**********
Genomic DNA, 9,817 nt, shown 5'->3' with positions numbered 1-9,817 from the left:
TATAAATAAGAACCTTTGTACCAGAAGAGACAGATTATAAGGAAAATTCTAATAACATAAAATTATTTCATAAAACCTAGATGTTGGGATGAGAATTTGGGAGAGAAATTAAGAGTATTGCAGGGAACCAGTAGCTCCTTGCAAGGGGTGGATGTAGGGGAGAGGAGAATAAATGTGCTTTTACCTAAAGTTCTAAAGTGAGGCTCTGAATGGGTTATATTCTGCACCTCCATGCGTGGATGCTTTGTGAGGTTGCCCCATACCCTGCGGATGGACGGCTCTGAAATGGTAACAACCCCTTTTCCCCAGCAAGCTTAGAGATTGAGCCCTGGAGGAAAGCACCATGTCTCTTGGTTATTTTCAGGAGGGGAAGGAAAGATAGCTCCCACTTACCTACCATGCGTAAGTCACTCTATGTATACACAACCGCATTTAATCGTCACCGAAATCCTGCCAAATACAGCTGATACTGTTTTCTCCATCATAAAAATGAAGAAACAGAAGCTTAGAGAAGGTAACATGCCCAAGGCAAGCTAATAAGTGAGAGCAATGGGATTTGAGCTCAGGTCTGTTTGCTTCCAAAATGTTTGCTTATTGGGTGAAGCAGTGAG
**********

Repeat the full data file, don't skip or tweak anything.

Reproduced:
Genomic DNA, 9,817 nt, shown 5'->3' with positions numbered 1-9,817 from the left:
TATAAATAAGAACCTTTGTACCAGAAGAGACAGATTATAAGGAAAATTCTAATAACATAAAATTATTTCATAAAACCTAGATGTTGGGATGAGAATTTGGGAGAGAAATTAAGAGTATTGCAGGGAACCAGTAGCTCCTTGCAAGGGGTGGATGTAGGGGAGAGGAGAATAAATGTGCTTTTACCTAAAGTTCTAAAGTGAGGCTCTGAATGGGTTATATTCTGCACCTCCATGCGTGGATGCTTTGTGAGGTTGCCCCATACCCTGCGGATGGACGGCTCTGAAATGGTAACAACCCCTTTTCCCCAGCAAGCTTAGAGATTGAGCCCTGGAGGAAAGCACCATGTCTCTTGGTTATTTTCAGGAGGGGAAGGAAAGATAGCTCCCACTTACCTACCATGCGTAAGTCACTCTATGTATACACAACCGCATTTAATCGTCACCGAAATCCTGCCAAATACAGCTGATACTGTTTTCTCCATCATAAAAATGAAGAAACAGAAGCTTAGAGAAGGTAACATGCCCAAGGCAAGCTAATAAGTGAGAGCAATGGGATTTGAGCTCAGGTCTGTTTGCTTCCAAAATGTTTGCTTATTGGGTGAAGCAGTGAG